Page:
Goldman Environmental Awards Distributed in San Francisco

Last night, the Goldman Awards, also known as the Green Nobel Prizes, were given out in San Francisco. Every year, the Goldman Foundation honors six individuals for their incomparable efforts to protect animals, resources and people around the world. Each winner received $150,000.

According to Amy Lyons, Goldman Prize executive director, the Goldman Environmental Award winners “go above and beyond, they put their lives at risk and they do all they can to protect their communities.”

Meet the Winners:

  • One of the honorees was Raoul du Toit, who spends his time protecting rhinos from poacher sin Zimbabwe. Du Troit and his team relocate rhinos to secure areas, while teaching nearby communities how to protect them. His program provides local schools with money if the rhino population stays healthy.

“Rhinos are big animals, they need big areas,” du Toit explained. “If you look after rhinos in their habitat, there’s a huge amount of other wildlife that’s protected at the same time.”

  • Francisco Pineda is a farmer from El Salvador who works to reduce the contamination of his country’s water as a result of gold mining. Pineda has been successful in his efforts to show his nation what happens to the water, but three of his colleagues have been murdered for the cause.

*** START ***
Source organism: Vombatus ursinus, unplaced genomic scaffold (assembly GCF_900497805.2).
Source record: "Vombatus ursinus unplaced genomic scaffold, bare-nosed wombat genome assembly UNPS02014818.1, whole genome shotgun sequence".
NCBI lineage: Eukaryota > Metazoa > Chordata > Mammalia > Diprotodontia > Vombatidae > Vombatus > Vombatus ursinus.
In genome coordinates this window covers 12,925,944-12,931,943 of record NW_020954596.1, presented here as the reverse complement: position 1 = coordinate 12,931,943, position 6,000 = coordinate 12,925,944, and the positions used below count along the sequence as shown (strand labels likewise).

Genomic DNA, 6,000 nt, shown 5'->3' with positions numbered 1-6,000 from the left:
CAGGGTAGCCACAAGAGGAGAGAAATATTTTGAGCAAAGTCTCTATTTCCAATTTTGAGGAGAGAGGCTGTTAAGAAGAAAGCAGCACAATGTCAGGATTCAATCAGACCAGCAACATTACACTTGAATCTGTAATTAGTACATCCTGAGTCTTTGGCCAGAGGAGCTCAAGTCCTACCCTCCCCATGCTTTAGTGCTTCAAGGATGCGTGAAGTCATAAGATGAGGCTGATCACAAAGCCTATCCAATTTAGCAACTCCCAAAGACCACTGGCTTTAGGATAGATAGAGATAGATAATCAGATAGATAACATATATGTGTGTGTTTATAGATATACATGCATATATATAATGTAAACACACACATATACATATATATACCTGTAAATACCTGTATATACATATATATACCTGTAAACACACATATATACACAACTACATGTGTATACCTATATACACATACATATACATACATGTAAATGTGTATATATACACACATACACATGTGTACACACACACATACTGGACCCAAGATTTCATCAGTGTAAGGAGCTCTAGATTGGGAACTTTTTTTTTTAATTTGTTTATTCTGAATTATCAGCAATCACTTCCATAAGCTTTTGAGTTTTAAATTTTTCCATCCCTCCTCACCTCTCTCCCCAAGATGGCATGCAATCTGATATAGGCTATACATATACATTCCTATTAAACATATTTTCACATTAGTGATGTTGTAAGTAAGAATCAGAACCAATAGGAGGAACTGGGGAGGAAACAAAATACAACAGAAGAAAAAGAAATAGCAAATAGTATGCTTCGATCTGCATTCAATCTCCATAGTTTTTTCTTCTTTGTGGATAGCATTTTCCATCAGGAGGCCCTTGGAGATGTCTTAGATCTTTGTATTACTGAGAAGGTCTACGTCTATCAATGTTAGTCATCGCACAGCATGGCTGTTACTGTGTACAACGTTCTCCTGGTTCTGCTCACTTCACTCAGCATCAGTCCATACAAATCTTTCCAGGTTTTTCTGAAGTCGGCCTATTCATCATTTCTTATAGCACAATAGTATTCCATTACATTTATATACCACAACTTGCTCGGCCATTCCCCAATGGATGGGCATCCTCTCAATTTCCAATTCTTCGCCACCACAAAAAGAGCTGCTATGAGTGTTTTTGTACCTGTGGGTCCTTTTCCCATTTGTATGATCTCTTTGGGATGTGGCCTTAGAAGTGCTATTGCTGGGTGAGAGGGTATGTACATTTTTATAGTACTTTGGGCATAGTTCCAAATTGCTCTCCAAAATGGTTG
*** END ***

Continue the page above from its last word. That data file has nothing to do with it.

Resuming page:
“For us, water is life,” he said.

  • Prigi Arisandi is also trying to protect the water in his country. He is currently fighting industrial water pollution of the river in Surabaya, Indonesia. Over 90% of his city’s drinking water comes from the river, but the mercury concentration is one hundred times higher than the healthy level.

“Industry free to dumo the chemical waste to the river,” he explained.

Arisandi gathered thousands of followers, and sued the government for their lack of pollution control. The Goldman Prize may help Arisandi in his efforts.

  • Dmitry Lisitsyn is a resident of Sakahlin Island, Russia. This region is teeming with unusual wildlife and is an important marine habitat. It is also full of enormous gas and oil reserves, as well as rapidly-growing development. Lisitsyn and his colleagues have managed to find compromises in order to protect the environment, including the creation of a large wildlife refuge.

“We are not happy with oil development, but we consider it as kind of unavoidable,” Lisitsyn said. “When you see the results of your work, all difficulties are nothing,” he added.

  • Hilton Kelley fights oil companies whose productions pollute the air of his hometown in Texas. Kelley’s campaign went on for many years, but eventually won tougher regulation and additional cooperation between the community and the industry.
  • The last winner, Ursula Sladek, brought renewable energy to Germany. Follwing the nuclear crisis at Chernobyl, Sladek fought for ten years to take over her town’s power grid.

“We supply all the consumers with clean energy, and more than that- we sell clean energy all over Germany now,” Sladek explained.

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